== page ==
Founded in 2004, this Utah-based Black Metal outfit have undergone a change of line-up since their debut album ‘Four Swords Against the Pious’. Leaving the band were guitarists Helgrim and Thorolf to pursue opportunities with other bands, with R. Sodomizer stepping into the fold to take over axe duties.
The release of Winterlore’s self-titled second album retains the characteristics of their previous effort. It’s a no-frills, mid-tempo, oldschool Norwegian style of Black Metal featuring ferocious, grim vocals and lead guitar passages heavily influenced by melodies best associated with Northern European Extreme Metal bands. Yet their sound is by no means formulaic, as there are some interesting elements within their material that have the ability to pleasantly surprise.
Most songs are musically well-crafted and structured, with lots of progressive musical phrases to keep things interesting. The riffs themselves are fairly melodic, which I prefer over the basic scratchy, trilling chords of many of the original generation of Black Metal guitarists. The riffs transition and develop through each song too, whilst the bass tones hum and rumble beneath them.
The biggest surprise for me is the inclusion of druid-like harmonic vocal passages that add to the dark, ominous atmospherics at various points within second track ’Spires of Ascension’. I really enjoy these moments as they’re not overused but feature enough to remain a memorable addition to the composition.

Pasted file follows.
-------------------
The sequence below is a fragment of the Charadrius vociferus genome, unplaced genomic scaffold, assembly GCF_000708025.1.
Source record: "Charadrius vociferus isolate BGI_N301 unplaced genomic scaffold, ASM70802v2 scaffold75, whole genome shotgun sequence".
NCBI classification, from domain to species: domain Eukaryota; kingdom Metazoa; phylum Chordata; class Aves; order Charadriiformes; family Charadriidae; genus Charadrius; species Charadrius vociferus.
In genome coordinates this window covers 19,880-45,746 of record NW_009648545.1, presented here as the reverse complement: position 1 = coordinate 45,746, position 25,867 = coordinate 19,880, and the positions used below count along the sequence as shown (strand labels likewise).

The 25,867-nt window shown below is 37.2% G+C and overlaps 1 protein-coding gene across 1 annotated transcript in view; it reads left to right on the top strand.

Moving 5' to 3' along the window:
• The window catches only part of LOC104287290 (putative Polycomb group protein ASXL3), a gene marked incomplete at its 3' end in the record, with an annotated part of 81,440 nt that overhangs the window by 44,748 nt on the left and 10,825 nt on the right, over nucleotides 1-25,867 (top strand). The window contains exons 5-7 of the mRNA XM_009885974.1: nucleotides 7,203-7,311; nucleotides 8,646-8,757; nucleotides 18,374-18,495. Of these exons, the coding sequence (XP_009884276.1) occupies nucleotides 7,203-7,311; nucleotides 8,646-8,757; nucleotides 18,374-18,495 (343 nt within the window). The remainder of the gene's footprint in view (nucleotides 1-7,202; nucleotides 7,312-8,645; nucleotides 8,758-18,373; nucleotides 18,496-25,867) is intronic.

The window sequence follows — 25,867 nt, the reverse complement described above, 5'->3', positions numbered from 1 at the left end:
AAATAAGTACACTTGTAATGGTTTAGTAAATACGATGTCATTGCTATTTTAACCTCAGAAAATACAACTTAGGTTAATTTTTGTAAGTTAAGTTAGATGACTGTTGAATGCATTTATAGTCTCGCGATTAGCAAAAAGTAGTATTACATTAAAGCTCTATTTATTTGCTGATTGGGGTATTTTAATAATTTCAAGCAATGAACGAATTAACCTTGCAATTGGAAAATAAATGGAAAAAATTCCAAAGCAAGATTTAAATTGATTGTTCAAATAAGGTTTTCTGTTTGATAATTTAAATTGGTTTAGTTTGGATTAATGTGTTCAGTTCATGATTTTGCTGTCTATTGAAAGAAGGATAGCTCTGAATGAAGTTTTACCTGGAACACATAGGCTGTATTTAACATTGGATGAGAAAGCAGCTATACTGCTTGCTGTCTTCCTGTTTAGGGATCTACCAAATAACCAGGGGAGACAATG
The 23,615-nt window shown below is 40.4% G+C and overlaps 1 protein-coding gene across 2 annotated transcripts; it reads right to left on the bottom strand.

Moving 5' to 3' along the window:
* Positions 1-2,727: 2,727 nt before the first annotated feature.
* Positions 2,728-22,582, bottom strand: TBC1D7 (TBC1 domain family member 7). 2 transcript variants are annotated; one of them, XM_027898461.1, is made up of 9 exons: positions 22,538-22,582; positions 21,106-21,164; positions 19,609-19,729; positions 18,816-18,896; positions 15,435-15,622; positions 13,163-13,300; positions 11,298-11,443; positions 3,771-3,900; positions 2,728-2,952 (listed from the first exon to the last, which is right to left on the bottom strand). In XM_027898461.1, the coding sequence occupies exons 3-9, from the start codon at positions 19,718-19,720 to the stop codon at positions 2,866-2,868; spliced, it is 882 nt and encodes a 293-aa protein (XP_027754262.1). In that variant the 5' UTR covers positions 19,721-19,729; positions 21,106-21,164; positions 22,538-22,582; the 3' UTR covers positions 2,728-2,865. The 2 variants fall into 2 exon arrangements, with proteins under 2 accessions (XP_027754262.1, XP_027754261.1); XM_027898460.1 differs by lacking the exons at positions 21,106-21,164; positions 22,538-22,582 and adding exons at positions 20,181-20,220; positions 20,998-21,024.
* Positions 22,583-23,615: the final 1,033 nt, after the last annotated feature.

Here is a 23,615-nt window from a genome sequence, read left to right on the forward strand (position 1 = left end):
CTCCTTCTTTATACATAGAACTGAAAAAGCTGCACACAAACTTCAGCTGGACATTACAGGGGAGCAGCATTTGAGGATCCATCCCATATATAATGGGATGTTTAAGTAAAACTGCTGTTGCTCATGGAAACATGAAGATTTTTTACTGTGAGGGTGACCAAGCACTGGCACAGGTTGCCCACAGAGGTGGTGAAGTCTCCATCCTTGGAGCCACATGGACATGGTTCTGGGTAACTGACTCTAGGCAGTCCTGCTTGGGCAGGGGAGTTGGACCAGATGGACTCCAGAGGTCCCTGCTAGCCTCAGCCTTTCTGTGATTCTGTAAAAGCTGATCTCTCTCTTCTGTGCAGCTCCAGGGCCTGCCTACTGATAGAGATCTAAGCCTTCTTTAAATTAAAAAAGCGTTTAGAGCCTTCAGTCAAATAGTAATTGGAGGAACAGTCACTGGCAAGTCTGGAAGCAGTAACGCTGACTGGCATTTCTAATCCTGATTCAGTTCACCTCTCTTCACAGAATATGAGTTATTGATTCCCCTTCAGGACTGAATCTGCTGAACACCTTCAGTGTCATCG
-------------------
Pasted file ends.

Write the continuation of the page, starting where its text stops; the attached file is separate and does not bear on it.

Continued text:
Another addition, though I’m undecided on whether they actually compliment the instrumentation or not, are the occasional flute motifs appearing within ‘Marching Hordes on Warpaths Old’. They’re not completely out of place, they just seem a little distracting.
Rhythmically, expect some intricate time-signature changes and well-placed tempo shifts. The performance is tight, the timing spot-on and plays alongside the accompanying instruments comfortably. The only let-down where drums are concerned isn’t even performance-related, it’s the recording/mix of the kit. Unfortunately the kick drum is incredibly weak – I’m unsure whether this is simply because of poor positioning of the kick’s mic or a poor mix-down, however it has a detrimental effect on the final master. It’s a shame really, as the band are technically proficient and I feel this album is really missing a vital ingredient without the presence of strong syncopated kicks and blast beats.
‘Spires of Ascension’
‘Marching Hordes of Boreal Suspension’